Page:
Posted September 18, 2013
“Stay here and watch with me” (Matt. 26:38)
Recent medical research has shown, statistically, that post-operative hospital patients who experience frequent or prolonged visits from concerned family members or friends (even in compassionate silence) will recuperate far more rapidly than patients with few or no visitors during their convalescence. This remarkable observation would almost seem to authenticate the aphorism, “Suffering is hurtful; suffering alone is anguish.”
Jesus, in his Gethsemane anguish, “sorrowing to the point of death” (Matt. 26:38), sought the consoling presence of his slumberous apostles in the most epochal moment in salvation history, but instead had to endure his anguish in solitude, except for a fleeting visit from a heaven-sent angel of consolation. His plaintive question to his closest friends reflected his human need and divine yearning for companionship: “Could you not watch one hour with me?” He pleaded for his apostles’ supportive presence, but received in turn only the betrayal by Judas, a triple denial by Peter, and abandonment at Calvary by all of them, except John. The wounded Heart of Jesus still yearns for our loving presence—even a wordless presence, in a silent but sublime contemplative love.
Theologians enumerate nine forms of divine presence by which God relates to us, his human creatures; and in all of them he seeks from us a correlative loving presence, whether as a branch in the vine—“Remain in me and I will remain in you” (John 15:4)—or as a Holy Communion recipient, who “remains in me and I in him” (6:56). This is not a one-sided presence—a mere “union,” like a parent holding a sleeping newborn baby—but rather a reciprocal “communion,” like a parent and child in a mutual warm and loving embrace.
Our “mutual presence” with Jesus in the Holy Eucharist in its primary form is experienced liturgically in Mass after the consecration, and, even more intimately, sacramentally in a devout Communion. Communion within the Mass is, as Pope Pius XII said, “the diamond in its setting, a precious golden ring.”
But the Holy Eucharist, by God’s beneficence, also provides occasions for a grace-laden “mutual presence” even in its various secondary forms, such as Benediction of the Blessed Sacrament, Eucharistic processions, 40-Hour Devotions, home-delivered Communion for the housebound or the institutionally confined, Holy Viaticum for the dying, Eucharistic Congresses, Exposition in a Perpetual Adoration Program, brief visits to Jesus (tabernacled or monstrance-exposed), and finally, the custom of a “Holy Hour” of Eucharistic adoration, based on the “one-hour-with-me” plaint of Jesus (Mark 14:37).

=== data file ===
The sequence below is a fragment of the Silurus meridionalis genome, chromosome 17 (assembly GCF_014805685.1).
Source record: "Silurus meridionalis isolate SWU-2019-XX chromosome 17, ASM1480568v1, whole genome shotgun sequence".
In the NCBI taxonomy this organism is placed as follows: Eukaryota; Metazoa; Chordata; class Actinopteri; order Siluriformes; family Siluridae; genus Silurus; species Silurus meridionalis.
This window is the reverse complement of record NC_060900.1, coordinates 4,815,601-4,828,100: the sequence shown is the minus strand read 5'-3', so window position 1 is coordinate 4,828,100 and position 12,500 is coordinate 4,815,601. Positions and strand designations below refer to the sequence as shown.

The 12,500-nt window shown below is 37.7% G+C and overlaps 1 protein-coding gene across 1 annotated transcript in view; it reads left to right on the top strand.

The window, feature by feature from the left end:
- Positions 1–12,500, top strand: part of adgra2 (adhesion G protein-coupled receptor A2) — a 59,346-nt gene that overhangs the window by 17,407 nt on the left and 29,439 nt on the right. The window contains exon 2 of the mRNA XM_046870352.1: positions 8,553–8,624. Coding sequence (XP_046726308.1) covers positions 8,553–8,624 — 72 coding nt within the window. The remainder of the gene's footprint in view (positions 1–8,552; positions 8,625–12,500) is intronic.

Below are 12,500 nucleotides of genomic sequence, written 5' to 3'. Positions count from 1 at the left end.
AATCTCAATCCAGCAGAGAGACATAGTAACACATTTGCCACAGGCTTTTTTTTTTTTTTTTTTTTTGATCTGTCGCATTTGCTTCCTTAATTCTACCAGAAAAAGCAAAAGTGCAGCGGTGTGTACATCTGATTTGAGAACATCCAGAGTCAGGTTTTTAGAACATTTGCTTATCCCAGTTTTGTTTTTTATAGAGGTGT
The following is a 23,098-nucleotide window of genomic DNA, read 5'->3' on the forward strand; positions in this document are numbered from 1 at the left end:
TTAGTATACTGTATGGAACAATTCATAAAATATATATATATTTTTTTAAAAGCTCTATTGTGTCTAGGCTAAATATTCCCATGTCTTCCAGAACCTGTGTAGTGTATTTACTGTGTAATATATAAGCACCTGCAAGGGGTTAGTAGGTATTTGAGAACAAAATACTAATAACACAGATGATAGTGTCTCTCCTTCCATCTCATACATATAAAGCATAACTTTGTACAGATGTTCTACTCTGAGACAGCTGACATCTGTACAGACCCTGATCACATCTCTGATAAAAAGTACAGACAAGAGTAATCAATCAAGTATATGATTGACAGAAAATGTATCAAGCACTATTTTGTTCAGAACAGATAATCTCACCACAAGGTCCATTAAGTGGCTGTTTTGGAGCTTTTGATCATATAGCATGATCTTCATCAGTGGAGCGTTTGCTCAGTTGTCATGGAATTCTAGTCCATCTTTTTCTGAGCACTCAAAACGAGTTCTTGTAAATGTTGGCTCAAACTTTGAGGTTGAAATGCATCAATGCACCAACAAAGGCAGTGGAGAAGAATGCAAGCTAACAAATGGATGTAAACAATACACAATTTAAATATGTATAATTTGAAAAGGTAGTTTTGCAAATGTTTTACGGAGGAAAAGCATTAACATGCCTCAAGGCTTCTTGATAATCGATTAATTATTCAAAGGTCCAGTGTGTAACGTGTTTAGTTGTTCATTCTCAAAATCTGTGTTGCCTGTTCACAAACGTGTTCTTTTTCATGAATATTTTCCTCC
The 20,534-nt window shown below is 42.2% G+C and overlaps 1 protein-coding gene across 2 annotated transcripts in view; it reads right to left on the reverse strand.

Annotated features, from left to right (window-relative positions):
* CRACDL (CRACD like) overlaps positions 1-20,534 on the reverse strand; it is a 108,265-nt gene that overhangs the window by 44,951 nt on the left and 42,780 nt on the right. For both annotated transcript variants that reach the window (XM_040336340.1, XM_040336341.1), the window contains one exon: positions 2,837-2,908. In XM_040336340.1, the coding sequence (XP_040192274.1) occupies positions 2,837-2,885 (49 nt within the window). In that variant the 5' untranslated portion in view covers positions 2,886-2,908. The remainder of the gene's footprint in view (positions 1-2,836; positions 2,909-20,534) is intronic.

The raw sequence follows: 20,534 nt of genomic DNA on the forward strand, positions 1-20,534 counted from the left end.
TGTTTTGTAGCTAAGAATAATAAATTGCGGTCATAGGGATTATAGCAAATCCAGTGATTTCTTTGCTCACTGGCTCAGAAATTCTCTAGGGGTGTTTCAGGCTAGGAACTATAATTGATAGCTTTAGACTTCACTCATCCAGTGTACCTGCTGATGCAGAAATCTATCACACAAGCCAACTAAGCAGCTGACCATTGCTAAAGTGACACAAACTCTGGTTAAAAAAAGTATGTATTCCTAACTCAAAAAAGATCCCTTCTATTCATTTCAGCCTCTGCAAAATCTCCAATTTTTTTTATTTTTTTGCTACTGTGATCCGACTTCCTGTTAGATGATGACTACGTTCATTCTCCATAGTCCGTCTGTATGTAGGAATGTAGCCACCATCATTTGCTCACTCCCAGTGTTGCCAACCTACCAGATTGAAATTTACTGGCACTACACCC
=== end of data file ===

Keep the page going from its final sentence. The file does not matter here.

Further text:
Perhaps that plea is to atone for the religious negligence of the countless throngs of almost churchless “nominal Catholics” who hardly ever seek to be present to him or to encourage his presence with them. The oft-quoted facetious quip states that nominal Catholics come to church mainly to be baptized, married and buried—“hatched, matched and dispatched”.
The secondary form of Eucharistic devotion is, in at least one of its expressions, is happily available to us, more than we might realize. It’s the grace-fostering custom of “making a visit to the Blessed Sacrament.” Jesus’ loving Eucharistic presence is probably not too distant from you at this very moment—possibly within easy walking distance—in the tabernacle of a neighboring Catholic church or chapel. If a special visit is not feasible for you, why not spend a few moments before and/or after Sunday Mass or along with your (hopefully) regular confession, or as a stop-off en route to or from work, or as a brief detour on your grocery shopping trek? Jesus would be delighted, as only God can be delighted with even a momentary visit by you—or, better, with a private “holy hour” of prayerful silence—to feed his love-hungry Heart.
In a relaxed Eucharistic tête-à-tête, you will feel free to convey your love, and also your needs, to your very best Friend, who listens with loving compassion. In response to the heart-warmed moments of your fleeting presence, his divine thrill of love will echo through the reaches of heaven itself, reverberating there among the delighted angels and saints. Plan your next visit now—and plan to make your visits not sporadic but frequent. You will be glorifying God enormously, and enriching your soul eternally. Be sure of that!
John H. Hampsch, cmf